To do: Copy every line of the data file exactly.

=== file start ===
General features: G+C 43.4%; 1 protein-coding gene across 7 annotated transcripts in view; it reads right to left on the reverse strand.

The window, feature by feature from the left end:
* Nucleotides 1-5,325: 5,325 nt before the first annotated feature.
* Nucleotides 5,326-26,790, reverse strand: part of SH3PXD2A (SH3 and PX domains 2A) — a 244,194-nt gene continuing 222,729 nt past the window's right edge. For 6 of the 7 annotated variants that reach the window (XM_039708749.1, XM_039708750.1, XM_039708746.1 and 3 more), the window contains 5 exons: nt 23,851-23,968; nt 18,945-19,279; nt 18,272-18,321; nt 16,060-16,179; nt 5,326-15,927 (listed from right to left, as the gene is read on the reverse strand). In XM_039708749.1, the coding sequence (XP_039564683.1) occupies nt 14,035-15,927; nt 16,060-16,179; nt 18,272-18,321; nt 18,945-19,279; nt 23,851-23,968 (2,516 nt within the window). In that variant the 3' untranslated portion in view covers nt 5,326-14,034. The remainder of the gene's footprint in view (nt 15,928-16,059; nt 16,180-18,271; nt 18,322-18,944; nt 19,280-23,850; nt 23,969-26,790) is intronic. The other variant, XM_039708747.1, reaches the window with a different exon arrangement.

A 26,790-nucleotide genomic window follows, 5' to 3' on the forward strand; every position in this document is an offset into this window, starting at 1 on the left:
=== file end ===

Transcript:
General features: G+C 43.4%; 1 protein-coding gene across 7 annotated transcripts in view; it reads right to left on the reverse strand.

The window, feature by feature from the left end:
* Nucleotides 1-5,325: 5,325 nt before the first annotated feature.
* Nucleotides 5,326-26,790, reverse strand: part of SH3PXD2A (SH3 and PX domains 2A) — a 244,194-nt gene continuing 222,729 nt past the window's right edge. For 6 of the 7 annotated variants that reach the window (XM_039708749.1, XM_039708750.1, XM_039708746.1 and 3 more), the window contains 5 exons: nt 23,851-23,968; nt 18,945-19,279; nt 18,272-18,321; nt 16,060-16,179; nt 5,326-15,927 (listed from right to left, as the gene is read on the reverse strand). In XM_039708749.1, the coding sequence (XP_039564683.1) occupies nt 14,035-15,927; nt 16,060-16,179; nt 18,272-18,321; nt 18,945-19,279; nt 23,851-23,968 (2,516 nt within the window). In that variant the 3' untranslated portion in view covers nt 5,326-14,034. The remainder of the gene's footprint in view (nt 15,928-16,059; nt 16,180-18,271; nt 18,322-18,944; nt 19,280-23,850; nt 23,969-26,790) is intronic. The other variant, XM_039708747.1, reaches the window with a different exon arrangement.

A 26,790-nucleotide genomic window follows, 5' to 3' on the forward strand; every position in this document is an offset into this window, starting at 1 on the left: